Kevin Dowd May 03, 2016
In certain circles, 2008 will always be remembered as the year the worldwide economy went through its greatest crisis in nearly eight decades, when global markets tanked and investment activity evaporated. That same year, four blue-chip private equity firms closed mega-funds of $10 billion or more.
Eight years down the line, have those funds born in the most hostile of conditions flourished or wilted?
Here’s a look at the vehicles in question and their relevant metrics as of 4Q 2015:
Altogether, the four funds have posted a median DPI of 0.79x, TVPI of 1.71x, RVPI of 0.7x and IRR of 15.5%, along with an average of about $13 billion distributed.
As you can see, some firms found more success than others, with Apollo Global Management’s seventh flagship fund standing out ahead the pack. Among the vehicle’s notable exits were the sales of Carl’s Jr. parent company CKE Restaurants to Roark Capital Partners and Burton’s Biscuit Company to the Ontario Teachers’ Pension Plan. On the flip side, Bain is the best example of the problems that could befall funds post-crisis, though there's still time yet to lift that 6.9% IRR.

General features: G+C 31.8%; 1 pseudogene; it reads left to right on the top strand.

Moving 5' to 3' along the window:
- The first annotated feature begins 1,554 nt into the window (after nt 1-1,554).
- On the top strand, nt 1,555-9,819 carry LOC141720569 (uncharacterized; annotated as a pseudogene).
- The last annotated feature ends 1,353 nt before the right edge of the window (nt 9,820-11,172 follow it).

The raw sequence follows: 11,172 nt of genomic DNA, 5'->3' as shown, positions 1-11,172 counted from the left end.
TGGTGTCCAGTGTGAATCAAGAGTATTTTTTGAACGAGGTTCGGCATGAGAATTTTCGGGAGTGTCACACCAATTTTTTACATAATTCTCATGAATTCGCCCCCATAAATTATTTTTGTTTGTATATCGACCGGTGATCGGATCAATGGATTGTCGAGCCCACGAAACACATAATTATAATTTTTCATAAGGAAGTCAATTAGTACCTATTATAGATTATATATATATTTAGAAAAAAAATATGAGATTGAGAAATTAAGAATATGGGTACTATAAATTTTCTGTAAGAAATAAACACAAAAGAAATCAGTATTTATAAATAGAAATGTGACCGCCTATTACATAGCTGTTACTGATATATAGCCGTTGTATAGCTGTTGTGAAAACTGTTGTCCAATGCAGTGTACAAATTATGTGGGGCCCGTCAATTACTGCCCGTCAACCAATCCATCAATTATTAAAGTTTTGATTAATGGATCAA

That's true of all the funds, of course, which are still being managed. And their horizons may end up further in the future than first expected. As seen recently with Carlyle's nearly $8 billion Fund IV from 2005, LPs have demonstrated a willingness to grant extra time to crisis-affected vehicles—beyond the traditional 10-year lifecycle—in order to help maximize returns.